The problem with my argument so far is it assumes the candidates should approach the debate as they would a political science exam, where the object is to give the correct answers according to some (more-or-less) objective standard. Rather, the candidates’ objective is to win the election, and each debate is just one move in a larger game. Many viewers of the vice-presidential debate criticized Tim Kaine for interrupting and being too aggressive, but it was later reported that the campaign’s real goal in that debate was to generate sound bites that could be inserted into television ads. I am also aware that political science professors are not typical voters. It is sometimes argued that a good way to judge how voters will react to a debate is to watch it with the sound turned off, whereas I mostly care about the content of the answers. I would much rather read a transcript without pictures than watch a video without sound.
Assuming that Trump’s objective is to win the election (though I’m still not convinced he actually wants to do the day-to-day job), he needed to reassure his base, persuade some undecided voters—if there still are any, and discourage Clinton’s supporters. He probably did the first, I seriously doubt he did the second, and the third remains to be seen. Most of the post-debate attention has been focused on his statement that he may not accept the results of the election—unless he wins, of course. While some think this will depress voter turnout, it may have the opposite effect among Clinton supporters. From their standpoint, the best way to avoid an ugly situation is a convincing Clinton victory. Similarly, his refusal to accept the intelligence community’s conclusion that Russia is behind the email hacks may further motivate those who are primarily voting against Trump rather than for Clinton.
Clinton needed to avoid making any major gaffes, and build a positive case for herself rather than just a negative case against Trump. She appears to have succeeded at the first. Even on subjects like the Clinton Foundation, the problem was that she was nonresponsive, as opposed to saying something that could be used against her. Although I would have liked to see more of a positive case, I’m not sure that was the campaign’s own assessment, and in any event, the opportunity to make the case depended on the topics discussed and the amount of time she needed to spend interacting with her opponent.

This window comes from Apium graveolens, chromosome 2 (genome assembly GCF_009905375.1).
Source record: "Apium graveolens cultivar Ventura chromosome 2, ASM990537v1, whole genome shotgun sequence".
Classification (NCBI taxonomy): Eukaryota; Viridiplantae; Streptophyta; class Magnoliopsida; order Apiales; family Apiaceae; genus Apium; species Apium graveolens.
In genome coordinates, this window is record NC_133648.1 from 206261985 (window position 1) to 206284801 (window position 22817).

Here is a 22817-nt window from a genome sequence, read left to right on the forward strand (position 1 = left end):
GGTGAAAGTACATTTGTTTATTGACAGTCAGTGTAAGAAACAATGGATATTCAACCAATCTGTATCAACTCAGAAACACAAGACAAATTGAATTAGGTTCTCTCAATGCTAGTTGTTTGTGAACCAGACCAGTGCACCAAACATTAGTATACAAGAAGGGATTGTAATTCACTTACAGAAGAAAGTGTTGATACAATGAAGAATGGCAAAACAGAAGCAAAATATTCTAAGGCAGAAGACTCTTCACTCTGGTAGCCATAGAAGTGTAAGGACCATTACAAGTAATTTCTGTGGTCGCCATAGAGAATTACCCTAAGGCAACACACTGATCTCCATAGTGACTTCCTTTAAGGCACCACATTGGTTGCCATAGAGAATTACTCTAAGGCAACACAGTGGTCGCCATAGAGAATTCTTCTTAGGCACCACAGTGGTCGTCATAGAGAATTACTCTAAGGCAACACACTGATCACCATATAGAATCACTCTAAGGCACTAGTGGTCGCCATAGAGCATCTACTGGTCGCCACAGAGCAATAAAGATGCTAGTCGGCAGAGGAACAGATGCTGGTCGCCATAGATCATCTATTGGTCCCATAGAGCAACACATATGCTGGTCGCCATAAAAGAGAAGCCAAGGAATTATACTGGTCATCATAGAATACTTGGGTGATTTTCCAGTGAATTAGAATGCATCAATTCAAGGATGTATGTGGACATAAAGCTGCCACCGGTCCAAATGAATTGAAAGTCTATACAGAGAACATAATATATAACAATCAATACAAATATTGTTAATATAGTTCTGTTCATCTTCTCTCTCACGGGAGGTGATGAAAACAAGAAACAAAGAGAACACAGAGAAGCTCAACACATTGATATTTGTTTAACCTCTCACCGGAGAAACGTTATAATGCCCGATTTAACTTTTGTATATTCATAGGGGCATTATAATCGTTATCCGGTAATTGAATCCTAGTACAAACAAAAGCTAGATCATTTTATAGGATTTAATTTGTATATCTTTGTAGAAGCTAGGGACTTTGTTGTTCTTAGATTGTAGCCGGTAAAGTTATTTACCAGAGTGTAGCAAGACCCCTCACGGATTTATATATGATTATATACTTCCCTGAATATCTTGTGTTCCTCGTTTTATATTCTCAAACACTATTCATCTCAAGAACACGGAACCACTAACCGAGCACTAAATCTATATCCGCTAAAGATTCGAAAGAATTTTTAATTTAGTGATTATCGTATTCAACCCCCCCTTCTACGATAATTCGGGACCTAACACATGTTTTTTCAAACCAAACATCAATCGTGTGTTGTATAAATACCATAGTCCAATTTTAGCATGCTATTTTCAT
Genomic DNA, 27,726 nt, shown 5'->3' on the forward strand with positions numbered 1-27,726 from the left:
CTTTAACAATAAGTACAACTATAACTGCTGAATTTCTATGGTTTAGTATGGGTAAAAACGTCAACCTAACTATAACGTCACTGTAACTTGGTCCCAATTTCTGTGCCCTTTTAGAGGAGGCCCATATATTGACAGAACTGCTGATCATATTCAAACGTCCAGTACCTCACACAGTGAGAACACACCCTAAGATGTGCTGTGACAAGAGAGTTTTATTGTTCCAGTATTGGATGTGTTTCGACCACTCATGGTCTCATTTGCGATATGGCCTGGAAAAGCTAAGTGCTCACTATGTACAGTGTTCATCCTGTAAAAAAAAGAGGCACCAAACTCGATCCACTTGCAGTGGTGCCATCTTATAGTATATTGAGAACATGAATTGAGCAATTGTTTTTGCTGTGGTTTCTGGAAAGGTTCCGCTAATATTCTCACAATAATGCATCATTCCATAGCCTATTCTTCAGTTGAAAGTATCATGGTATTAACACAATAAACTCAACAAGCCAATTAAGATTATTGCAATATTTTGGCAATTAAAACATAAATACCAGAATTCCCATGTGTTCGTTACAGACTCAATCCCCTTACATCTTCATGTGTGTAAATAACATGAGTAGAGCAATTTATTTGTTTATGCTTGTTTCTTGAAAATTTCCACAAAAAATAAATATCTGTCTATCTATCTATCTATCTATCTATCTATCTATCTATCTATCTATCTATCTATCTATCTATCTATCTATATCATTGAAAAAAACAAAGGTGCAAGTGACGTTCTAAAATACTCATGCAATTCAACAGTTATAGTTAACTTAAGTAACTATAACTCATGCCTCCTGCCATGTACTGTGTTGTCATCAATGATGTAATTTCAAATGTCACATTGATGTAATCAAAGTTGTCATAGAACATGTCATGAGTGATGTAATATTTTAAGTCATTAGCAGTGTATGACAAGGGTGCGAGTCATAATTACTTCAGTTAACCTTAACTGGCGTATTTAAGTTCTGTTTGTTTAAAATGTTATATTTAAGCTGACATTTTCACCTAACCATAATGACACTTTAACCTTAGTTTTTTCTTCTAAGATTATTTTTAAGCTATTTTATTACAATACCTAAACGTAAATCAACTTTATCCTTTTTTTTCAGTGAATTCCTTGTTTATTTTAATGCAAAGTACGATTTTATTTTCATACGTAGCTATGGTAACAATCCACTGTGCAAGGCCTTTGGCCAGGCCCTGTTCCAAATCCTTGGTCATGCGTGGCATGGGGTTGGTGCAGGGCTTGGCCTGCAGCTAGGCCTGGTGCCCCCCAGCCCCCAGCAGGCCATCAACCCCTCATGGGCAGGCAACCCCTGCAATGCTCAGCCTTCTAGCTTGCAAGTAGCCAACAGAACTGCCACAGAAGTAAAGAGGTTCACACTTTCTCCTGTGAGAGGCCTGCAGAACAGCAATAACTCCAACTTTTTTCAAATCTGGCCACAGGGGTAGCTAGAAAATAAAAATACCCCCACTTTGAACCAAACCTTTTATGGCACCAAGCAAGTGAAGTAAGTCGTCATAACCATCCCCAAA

For me, the bottom line is that Wednesday’s debate didn’t really change much. With respect to policy proposals, I’m not sure I gained any new, credible, substantive information. Trump reinforced existing concerns about his veracity, character, and temperament. In another election against another opponent, Clinton’s (non)answers regarding the Clinton Foundation and her and her staff’s emails could have caused real trouble. In this election, her strategy of saying little and keeping the focus on Trump isn’t going to persuade any Trump supporters, but it may not cause her to lose ground either.
As for whether the debates themselves are really all that valuable, it is important to remember that candidates are the ones who ultimately control what information they provide, and their objectives may be quite different from those of voters or the media. In particular, it is not reasonable to expect the debates to be civics lessons or public policy seminars, even in years that are not so dominated by issues of character and personality. At a minimum, debates do provide the only opportunities to compare the candidates side by side in a relatively unscripted format. And nobody is forced to watch—we can always switch over to reality shows instead.
Robert Lowry is professor of political science at The University of Texas at Dallas.